At this point, our trained distrust of our true nature often raises fearful objections, like “if we surrender to our life energy rather than asking our minds to move us about, what will stop us hurting or killing people?” Such questions can only be satisfyingly addressed by feeling the truth of our actual experience. It is only in such direct experience that we can start to sense how compassionate, wise, and authentic action spontaneously arises when we are available to everything moving through us.
Actions that are guided by the heart, and energized by the inspiration behind them, require no additional validation. There is no higher authority. Participating in such action is worth more than any amount of the goods that the mind pushes us to seek by cutting off parts of ourselves.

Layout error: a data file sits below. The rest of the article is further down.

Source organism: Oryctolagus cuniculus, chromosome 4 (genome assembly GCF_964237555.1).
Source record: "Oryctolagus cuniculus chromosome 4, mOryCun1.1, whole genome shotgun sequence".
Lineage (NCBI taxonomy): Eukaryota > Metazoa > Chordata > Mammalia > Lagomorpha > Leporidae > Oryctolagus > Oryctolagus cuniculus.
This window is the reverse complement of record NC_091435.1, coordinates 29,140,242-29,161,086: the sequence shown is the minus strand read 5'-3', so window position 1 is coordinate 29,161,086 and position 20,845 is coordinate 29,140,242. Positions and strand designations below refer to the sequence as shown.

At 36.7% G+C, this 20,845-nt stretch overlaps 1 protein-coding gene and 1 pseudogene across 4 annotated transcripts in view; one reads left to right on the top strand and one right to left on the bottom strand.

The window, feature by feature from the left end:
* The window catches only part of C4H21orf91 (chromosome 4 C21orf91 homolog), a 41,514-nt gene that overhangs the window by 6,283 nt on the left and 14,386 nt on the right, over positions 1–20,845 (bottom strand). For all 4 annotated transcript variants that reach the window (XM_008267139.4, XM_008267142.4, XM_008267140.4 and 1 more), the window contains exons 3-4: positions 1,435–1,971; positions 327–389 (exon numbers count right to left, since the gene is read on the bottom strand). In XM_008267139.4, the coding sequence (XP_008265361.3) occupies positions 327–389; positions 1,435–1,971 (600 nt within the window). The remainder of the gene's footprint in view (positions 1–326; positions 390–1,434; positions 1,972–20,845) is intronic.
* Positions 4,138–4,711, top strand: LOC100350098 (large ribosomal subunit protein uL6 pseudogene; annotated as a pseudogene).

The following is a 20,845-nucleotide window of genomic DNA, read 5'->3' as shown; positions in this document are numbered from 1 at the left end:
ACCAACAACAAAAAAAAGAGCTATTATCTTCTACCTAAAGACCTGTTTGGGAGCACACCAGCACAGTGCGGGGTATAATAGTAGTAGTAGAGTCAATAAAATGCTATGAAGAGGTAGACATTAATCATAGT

But believing all this is not the same as actually receiving the full gift. To receive, we simply turn to the gift that is here right now: these felt sensations, just as they are, regardless of whether the mind says “gift” or “yuck.” When we feel into what is really here we’re leaving behind the realm of what the mind thinks it knows, and exploring the fresh and wild terrain of this moment. We don’t need to establish any new mental categories of “feelings good” – “thinking bad.” Instead we can just taste full the flavor of the moment, regardless of whether thinking is happening or not.
I was haunted by a fear of loneliness for many years of my life. I imagined myself as needing to acquire and maintain relationships to avoid being lonely. This made getting, keeping, and monitoring my relationships serious work, fraught with anxiety about failing and ending up lonely.
But what is loneliness? It’s not an emotion that always occurs in the absence of company. It’s more like a sense of not belonging, of not being invited to the party, feeling like an outsider.
Unfortunately, trying to ward off this experience by “having relationships” doesn’t really work, because we can’t be at ease with others when we’re needing them to make us feel like we belong. It seems like if we open ourselves up we might be rejected and have our fear of not belonging confirmed.